An important part of the human predicament is that man has a historical consciousness, thus more or less constantly and consciously interpreting, representing and using history for various aims and purposes. Historical consciousness is a mental process that connects contemporary human beings to what they apprehend as their past and their future, but also to various larger histories or imagined communities which are of longer duration than an individual life and therefore are considered existentially or ideologically precious. Informing the present and implanting hopes for and fears about the future, history as consciousness performs the same function as the dp n=12 folio=12 ?mirror of Snow White’s stepmother, telling you who you are in relation to other generations and to the world. Consequently, the operation of historical consciousness is intimately related to the development of different facets of identity.

To be sure, internal theoretical turns within the scholarly community have promoted these new professional ideas, but there is obviously also an external dimension of this change of fundamentals among historians. As an effect of several radical European developments, including the facts that economic and social uncertainties have made us all doubtful about modernist ideas of continuous growth and progression, that globalisation, Europeanisation, regionalisation and multiculturalism have called traditional, national and other identities into question, and that the disappearance of the Cold War has ended a period of seemingly eternal bipolarity and precarious stability, history has gained ground as a dimension offering existential orientation, moral encouragement and political-ideological guidance. For professional historians, it has become evident that the forms, contents and meanings of the past, the historical culture, are not fixed into ready-made scholarly constructions. The past can be represented to us from a multiplicity of perspectives and sources. The new competition has probably enhanced the historians’ awareness of history as a cultural phenomenon that can have an influence on man and society a long time after the end of the factual history in question.

In this book, the concepts mentioned above–which will be further elaborated later in this introductory chapter–will be used to carry out an investigation of how several European societies and states have handled important aspects of their history since the end of World War II. The purpose is to write a cultural history of effects, i.e., to analyse what Gadamer described as situations in which societies and states in retrospect have become conscious of, interpreted, represented and made use of historical events as part of a tradition or a historical culture. One important knowledge offered by hermeneutics is that historical constructs are permanently in the making, offering building stones for variable national and other identities. Yet, history-cultural change is not spontaneous, because, in Gadamer’s words, the process of construal is itself already governed by an expectation of meaning that follows from the context dp n=13 folio=13 ?of what has gone before.² A study of historical culture must therefore have a considerable extension in time, at the same time as it has to be keenly open to a broad range of external, structural influences that obviously also can affect the continuity and change of historical culture.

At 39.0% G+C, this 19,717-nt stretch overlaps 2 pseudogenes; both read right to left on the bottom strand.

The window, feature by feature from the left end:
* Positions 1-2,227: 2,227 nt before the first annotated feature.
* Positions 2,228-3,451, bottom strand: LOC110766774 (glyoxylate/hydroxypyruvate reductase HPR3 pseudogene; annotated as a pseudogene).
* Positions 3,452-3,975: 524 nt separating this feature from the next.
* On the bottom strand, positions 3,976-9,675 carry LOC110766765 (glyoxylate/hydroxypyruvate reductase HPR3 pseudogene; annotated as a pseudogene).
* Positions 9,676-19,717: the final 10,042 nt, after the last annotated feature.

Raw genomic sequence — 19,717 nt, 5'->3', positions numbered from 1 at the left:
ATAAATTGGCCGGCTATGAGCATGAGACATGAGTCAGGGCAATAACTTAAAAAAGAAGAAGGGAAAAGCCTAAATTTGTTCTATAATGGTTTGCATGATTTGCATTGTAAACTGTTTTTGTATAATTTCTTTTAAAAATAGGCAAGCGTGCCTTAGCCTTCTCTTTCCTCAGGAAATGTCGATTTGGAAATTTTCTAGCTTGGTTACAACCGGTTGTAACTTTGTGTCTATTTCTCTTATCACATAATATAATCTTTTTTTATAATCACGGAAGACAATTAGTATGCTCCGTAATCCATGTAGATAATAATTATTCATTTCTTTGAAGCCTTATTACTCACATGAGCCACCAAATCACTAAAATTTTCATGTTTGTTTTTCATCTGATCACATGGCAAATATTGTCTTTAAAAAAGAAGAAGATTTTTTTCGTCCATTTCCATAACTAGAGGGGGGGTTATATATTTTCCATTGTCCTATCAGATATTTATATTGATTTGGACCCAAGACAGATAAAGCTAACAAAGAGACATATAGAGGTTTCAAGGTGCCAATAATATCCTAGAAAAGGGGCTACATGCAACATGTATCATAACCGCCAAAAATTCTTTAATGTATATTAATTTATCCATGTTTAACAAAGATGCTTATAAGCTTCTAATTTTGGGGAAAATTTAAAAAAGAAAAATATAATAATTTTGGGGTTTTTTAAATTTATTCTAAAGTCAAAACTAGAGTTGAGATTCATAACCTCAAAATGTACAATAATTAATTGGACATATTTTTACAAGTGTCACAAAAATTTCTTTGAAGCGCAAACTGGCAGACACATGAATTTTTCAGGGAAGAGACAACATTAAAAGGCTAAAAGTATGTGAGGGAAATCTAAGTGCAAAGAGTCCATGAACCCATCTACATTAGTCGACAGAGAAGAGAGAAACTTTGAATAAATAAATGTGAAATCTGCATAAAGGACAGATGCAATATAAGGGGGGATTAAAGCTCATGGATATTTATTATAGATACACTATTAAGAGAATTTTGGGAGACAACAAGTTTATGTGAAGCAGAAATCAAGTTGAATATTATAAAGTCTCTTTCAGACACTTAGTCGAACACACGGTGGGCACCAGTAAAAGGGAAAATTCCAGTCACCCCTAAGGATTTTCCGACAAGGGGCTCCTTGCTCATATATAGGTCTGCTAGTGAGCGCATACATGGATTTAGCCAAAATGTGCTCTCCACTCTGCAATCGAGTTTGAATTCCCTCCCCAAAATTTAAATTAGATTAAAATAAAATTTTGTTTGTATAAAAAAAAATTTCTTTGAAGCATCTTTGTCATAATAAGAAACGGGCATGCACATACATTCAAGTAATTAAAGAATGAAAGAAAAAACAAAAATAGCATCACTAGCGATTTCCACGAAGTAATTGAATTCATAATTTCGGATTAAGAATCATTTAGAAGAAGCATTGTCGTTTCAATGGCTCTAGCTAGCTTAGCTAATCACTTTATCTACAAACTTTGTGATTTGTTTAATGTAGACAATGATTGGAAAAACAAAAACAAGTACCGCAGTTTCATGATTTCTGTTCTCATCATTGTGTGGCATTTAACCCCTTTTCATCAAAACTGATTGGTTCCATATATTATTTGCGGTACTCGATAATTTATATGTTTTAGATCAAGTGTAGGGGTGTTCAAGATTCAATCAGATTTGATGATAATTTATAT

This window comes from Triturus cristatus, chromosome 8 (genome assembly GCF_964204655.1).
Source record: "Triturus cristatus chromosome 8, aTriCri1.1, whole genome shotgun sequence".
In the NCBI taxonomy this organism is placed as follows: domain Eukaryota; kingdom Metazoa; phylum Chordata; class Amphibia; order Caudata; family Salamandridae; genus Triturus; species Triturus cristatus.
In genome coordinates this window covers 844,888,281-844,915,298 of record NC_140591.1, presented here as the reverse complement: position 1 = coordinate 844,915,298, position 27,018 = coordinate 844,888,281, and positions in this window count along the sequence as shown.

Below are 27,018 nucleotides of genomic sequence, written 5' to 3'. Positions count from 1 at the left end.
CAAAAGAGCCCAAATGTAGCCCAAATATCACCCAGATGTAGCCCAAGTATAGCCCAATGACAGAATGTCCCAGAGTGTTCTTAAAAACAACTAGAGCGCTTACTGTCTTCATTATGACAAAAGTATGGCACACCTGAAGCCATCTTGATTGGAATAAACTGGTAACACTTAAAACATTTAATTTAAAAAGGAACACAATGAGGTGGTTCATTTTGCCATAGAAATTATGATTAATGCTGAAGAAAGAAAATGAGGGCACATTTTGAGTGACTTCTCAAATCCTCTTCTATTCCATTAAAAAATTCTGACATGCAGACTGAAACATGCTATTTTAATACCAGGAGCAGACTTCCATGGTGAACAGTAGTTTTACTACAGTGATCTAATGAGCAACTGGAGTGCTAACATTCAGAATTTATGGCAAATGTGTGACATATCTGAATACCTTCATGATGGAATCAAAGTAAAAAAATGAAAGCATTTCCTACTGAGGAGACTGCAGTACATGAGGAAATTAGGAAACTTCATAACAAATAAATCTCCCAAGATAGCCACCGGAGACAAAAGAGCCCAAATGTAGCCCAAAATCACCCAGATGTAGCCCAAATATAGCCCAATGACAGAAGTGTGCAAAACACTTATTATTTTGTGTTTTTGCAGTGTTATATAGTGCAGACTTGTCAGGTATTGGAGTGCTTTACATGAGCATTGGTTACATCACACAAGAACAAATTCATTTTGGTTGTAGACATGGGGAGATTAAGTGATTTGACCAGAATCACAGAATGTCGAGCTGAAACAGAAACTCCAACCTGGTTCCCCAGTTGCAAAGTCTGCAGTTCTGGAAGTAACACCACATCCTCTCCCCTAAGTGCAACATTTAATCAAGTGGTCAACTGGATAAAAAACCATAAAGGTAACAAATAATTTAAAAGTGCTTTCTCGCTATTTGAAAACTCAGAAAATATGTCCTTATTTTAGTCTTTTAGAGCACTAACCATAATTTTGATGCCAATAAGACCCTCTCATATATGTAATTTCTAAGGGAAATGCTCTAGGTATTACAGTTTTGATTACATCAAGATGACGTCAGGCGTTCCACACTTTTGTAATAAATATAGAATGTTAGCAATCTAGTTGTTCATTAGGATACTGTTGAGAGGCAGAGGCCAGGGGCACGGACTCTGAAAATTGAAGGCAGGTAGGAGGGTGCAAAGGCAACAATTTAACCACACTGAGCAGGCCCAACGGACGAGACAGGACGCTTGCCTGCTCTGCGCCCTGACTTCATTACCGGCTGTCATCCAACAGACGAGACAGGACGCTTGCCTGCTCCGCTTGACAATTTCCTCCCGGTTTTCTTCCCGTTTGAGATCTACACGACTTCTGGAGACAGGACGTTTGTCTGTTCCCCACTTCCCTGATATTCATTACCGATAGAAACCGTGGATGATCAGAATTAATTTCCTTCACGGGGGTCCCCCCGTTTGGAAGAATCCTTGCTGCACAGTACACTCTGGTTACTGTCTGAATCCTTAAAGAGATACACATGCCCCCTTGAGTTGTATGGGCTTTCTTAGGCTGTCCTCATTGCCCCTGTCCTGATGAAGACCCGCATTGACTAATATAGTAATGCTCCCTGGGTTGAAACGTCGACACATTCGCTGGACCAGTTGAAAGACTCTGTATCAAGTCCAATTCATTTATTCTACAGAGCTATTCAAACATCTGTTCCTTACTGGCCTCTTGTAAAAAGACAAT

Another important piece of knowledge that can be extracted from the hermeneutic current of ideas concerns the source materials, texts, for studying historical cultures. Another principal figure of modern hermeneutical thinking, Paul Ricœur, defines a text very broadly as any discourse fixed by writing.³ Traditionally, historians are considered the main interpretors of history and the main producers of the artefacts of historical culture. But if the scholarly task is to study how societies and states have confronted and are confronting their history, and if Ricœur is right in arguing that a textual discourse comprises a mimetic bond between the act of writing/reading and real action, scholarly historiography is hardly the only relevant source for the study of history’s role in society. In this book, rituals, school history textbooks, films, exhibits and other products of a popular culture or a public use of history will be considered at least as important for the development of historical culture as traditional scholarly monographs and theoretical-intellectual debates.

The Cultural Significance of the Holocaust